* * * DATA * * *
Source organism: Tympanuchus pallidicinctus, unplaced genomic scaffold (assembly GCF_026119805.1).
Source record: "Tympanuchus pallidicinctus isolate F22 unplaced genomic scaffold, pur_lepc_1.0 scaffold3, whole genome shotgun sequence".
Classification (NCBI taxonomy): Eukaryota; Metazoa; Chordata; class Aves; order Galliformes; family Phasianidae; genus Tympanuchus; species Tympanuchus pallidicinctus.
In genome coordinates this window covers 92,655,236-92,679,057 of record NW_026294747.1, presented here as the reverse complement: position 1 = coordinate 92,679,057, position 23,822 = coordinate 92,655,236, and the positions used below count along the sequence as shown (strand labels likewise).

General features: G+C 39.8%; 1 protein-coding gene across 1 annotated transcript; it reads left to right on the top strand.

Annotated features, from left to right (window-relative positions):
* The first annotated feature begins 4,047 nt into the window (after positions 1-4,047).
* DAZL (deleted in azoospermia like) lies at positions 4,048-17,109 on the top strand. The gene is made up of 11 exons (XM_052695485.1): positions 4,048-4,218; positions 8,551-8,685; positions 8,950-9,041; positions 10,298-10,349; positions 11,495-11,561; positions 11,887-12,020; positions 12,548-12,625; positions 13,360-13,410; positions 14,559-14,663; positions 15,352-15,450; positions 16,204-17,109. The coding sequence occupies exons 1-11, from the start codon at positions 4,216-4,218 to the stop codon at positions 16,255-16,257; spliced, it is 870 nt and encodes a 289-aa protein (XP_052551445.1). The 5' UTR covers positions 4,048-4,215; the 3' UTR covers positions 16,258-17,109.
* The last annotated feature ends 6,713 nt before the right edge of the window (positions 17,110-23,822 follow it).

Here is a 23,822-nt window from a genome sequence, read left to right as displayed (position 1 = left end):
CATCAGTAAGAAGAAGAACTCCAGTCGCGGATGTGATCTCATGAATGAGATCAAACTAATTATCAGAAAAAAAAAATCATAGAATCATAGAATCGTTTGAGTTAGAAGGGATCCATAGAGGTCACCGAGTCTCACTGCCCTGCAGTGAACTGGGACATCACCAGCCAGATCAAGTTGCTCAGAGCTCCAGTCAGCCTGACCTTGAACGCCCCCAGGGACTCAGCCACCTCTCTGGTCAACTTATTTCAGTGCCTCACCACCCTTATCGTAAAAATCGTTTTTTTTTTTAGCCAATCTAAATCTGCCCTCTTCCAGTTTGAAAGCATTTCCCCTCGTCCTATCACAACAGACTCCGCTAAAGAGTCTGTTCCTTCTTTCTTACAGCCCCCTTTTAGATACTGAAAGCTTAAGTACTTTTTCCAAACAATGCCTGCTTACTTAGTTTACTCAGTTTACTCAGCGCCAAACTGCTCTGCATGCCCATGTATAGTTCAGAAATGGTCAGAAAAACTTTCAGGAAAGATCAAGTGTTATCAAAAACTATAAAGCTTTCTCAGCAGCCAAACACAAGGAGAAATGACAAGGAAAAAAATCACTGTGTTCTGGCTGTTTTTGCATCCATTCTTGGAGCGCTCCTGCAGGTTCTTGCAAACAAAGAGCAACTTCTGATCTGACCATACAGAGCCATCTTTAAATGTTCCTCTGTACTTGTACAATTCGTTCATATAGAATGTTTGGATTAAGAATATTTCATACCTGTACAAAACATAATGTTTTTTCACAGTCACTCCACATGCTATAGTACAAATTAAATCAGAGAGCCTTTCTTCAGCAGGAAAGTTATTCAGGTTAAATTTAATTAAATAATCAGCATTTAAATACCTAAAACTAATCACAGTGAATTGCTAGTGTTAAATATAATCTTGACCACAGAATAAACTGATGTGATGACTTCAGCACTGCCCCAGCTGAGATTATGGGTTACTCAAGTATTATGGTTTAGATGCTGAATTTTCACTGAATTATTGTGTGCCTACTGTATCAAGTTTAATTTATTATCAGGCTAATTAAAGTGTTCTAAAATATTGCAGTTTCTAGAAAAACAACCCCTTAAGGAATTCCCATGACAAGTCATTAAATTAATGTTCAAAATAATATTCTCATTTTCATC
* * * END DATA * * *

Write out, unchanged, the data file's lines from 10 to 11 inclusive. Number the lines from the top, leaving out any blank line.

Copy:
Here is a 23,822-nt window from a genome sequence, read left to right as displayed (position 1 = left end):
CATCAGTAAGAAGAAGAACTCCAGTCGCGGATGTGATCTCATGAATGAGATCAAACTAATTATCAGAAAAAAAAAATCATAGAATCATAGAATCGTTTGAGTTAGAAGGGATCCATAGAGGTCACCGAGTCTCACTGCCCTGCAGTGAACTGGGACATCACCAGCCAGATCAAGTTGCTCAGAGCTCCAGTCAGCCTGACCTTGAACGCCCCCAGGGACTCAGCCACCTCTCTGGTCAACTTATTTCAGTGCCTCACCACCCTTATCGTAAAAATCGTTTTTTTTTTTAGCCAATCTAAATCTGCCCTCTTCCAGTTTGAAAGCATTTCCCCTCGTCCTATCACAACAGACTCCGCTAAAGAGTCTGTTCCTTCTTTCTTACAGCCCCCTTTTAGATACTGAAAGCTTAAGTACTTTTTCCAAACAATGCCTGCTTACTTAGTTTACTCAGTTTACTCAGCGCCAAACTGCTCTGCATGCCCATGTATAGTTCAGAAATGGTCAGAAAAACTTTCAGGAAAGATCAAGTGTTATCAAAAACTATAAAGCTTTCTCAGCAGCCAAACACAAGGAGAAATGACAAGGAAAAAAATCACTGTGTTCTGGCTGTTTTTGCATCCATTCTTGGAGCGCTCCTGCAGGTTCTTGCAAACAAAGAGCAACTTCTGATCTGACCATACAGAGCCATCTTTAAATGTTCCTCTGTACTTGTACAATTCGTTCATATAGAATGTTTGGATTAAGAATATTTCATACCTGTACAAAACATAATGTTTTTTCACAGTCACTCCACATGCTATAGTACAAATTAAATCAGAGAGCCTTTCTTCAGCAGGAAAGTTATTCAGGTTAAATTTAATTAAATAATCAGCATTTAAATACCTAAAACTAATCACAGTGAATTGCTAGTGTTAAATATAATCTTGACCACAGAATAAACTGATGTGATGACTTCAGCACTGCCCCAGCTGAGATTATGGGTTACTCAAGTATTATGGTTTAGATGCTGAATTTTCACTGAATTATTGTGTGCCTACTGTATCAAGTTTAATTTATTATCAGGCTAATTAAAGTGTTCTAAAATATTGCAGTTTCTAGAAAAACAACCCCTTAAGGAATTCCCATGACAAGTCATTAAATTAATGTTCAAAATAATATTCTCATTTTCATC